Do Institutions Own Endurance Gold Corporation (CVE:EDG) Shares?

Every investor in Endurance Gold Corporation (CVE:EDG) should be aware of the most powerful shareholder groups. Generally speaking, as a company grows, institutions will increase their ownership. Conversely, insiders often decrease their ownership over time. Warren Buffett said that he likes ‘a business with enduring competitive advantages that is run by able and owner-oriented people’. So it’s nice to see some insider ownership, because it may suggest that management is owner-oriented.

Endurance Gold is a smaller company with a market capitalization of CA$5.0m, so it may still be flying under the radar of many institutional investors. In the chart below below, we can see that institutional investors have not yet purchased much of the company. Let’s take a closer look to see what the different types of shareholder can tell us about EDG.

See our latest analysis for Endurance Gold

TSXV:EDG Ownership Summary, September 20th 2019
TSXV:EDG Ownership Summary, September 20th 2019

What Does The Institutional Ownership Tell Us About Endurance Gold?

Many institutions measure their performance against an index that approximates the local market. So they usually pay more attention to companies that are included in major indices.

Institutions own less than 5% of Endurance Gold. That indicates that the company is on the radar of some funds, but it isn’t particularly popular with professional investors at the moment. So if the company itself can improve over time, we may well see more institutional buyers in the future. We sometimes see a rising share price when a few big institutions want to buy a certain stock at the same time. The history of earnings and revenue, which you can see below, could be helpful in considering if more institutional investors will want the stock. Of course, there are plenty of other factors to consider, too.

TSXV:EDG Income Statement, September 20th 2019
TSXV:EDG Income Statement, September 20th 2019

Hedge funds don’t have many shares in Endurance Gold. Our information suggests that there isn’t any analyst coverage of the stock, so it is probably little known.

Insider Ownership Of Endurance Gold

While the precise definition of an insider can be subjective, almost everyone considers board members to be insiders. Management ultimately answers to the board. However, it is not uncommon for managers to be executive board members, especially if they are a founder or the CEO.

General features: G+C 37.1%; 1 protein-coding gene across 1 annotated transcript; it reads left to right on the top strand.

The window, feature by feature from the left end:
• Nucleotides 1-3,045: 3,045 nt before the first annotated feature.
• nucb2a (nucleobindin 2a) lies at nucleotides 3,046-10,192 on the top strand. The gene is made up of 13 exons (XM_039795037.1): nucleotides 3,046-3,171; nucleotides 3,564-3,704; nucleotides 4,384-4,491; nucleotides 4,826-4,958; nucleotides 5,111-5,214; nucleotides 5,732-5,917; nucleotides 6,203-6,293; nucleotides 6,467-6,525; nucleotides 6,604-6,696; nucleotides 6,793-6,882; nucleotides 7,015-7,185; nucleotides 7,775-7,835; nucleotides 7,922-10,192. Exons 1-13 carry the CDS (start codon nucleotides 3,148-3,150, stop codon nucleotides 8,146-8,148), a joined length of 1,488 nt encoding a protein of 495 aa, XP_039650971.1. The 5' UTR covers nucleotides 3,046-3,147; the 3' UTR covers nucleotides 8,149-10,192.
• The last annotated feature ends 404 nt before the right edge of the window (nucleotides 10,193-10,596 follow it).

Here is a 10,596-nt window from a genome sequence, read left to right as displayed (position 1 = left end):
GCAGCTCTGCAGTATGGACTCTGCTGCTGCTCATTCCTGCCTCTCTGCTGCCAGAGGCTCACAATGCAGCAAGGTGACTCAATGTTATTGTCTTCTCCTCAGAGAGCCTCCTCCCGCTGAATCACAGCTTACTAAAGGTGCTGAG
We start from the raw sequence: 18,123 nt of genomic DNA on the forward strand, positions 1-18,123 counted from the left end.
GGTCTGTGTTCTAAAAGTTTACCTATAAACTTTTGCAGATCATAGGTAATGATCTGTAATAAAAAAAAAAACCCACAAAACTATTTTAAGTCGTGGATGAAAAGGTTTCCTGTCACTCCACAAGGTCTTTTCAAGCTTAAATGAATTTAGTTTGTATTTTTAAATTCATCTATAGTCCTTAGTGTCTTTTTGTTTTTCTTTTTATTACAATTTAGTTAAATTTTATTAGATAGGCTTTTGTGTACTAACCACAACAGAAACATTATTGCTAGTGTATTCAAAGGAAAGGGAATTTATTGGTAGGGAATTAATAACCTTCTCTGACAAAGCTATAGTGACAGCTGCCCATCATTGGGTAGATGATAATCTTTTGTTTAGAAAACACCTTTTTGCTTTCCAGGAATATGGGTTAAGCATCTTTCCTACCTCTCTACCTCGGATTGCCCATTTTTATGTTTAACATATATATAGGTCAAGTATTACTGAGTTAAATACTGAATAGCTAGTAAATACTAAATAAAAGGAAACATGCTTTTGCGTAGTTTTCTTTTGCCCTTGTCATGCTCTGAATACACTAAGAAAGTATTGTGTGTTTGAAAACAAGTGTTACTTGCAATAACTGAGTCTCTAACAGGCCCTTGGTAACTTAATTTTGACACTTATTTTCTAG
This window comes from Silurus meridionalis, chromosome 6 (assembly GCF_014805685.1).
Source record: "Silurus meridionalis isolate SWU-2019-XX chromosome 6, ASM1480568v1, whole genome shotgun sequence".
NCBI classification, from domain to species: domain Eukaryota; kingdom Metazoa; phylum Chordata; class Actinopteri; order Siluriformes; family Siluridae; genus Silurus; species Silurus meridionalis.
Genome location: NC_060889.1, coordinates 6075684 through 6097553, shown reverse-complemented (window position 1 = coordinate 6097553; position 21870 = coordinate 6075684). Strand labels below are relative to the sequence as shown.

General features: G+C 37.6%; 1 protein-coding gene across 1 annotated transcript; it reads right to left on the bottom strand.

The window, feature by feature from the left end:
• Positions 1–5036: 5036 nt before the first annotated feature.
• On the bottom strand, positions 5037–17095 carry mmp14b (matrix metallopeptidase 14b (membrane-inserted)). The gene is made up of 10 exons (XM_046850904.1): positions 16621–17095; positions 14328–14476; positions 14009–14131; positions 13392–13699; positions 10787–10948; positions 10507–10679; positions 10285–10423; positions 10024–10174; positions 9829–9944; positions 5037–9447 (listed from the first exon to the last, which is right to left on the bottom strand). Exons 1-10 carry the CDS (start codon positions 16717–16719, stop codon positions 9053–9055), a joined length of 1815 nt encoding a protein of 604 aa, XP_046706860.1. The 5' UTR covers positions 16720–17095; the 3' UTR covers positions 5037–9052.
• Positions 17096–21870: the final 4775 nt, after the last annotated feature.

I generally consider insider ownership to be a good thing. However, on some occasions it makes it more difficult for other shareholders to hold the board accountable for decisions.

Our most recent data indicates that insiders own the majority of Endurance Gold Corporation. This means they can collectively make decisions for the company. So they have a CA$2.6m stake in this CA$5.0m business. Most would argue this is a positive, showing strong alignment with shareholders. You can click here to see if those insiders have been buying or selling.

General Public Ownership

With a 36% ownership, the general public have some degree of sway over EDG. While this group can’t necessarily call the shots, it can certainly have a real influence on how the company is run.

Private Company Ownership

We can see that Private Companies own 6.8%, of the shares on issue. It’s hard to draw any conclusions from this fact alone, so its worth looking into who owns those private companies. Sometimes insiders or other related parties have an interest in shares in a public company through a separate private company.

Next Steps:

While it is well worth considering the different groups that own a company, there are other factors that are even more important.

I like to dive deeper into how a company has performed in the past. You can access this interactive graph of past earnings, revenue and cash flow for free.

Of course, you might find a fantastic investment by looking elsewhere. So take a peek at this free list of interesting companies.

NB: Figures in this article are calculated using data from the last twelve months, which refer to the 12-month period ending on the last date of the month the financial statement is dated. This may not be consistent with full year annual report figures.

We aim to bring you long-term focused research analysis driven by fundamental data. Note that our analysis may not factor in the latest price-sensitive company announcements or qualitative material.

If you spot an error that warrants correction, please contact the editor at editorial-team@simplywallst.com. This article by Simply Wall St is general in nature. It does not constitute a recommendation to buy or sell any stock, and does not take account of your objectives, or your financial situation. Simply Wall St has no position in the stocks mentioned. Thank you for reading.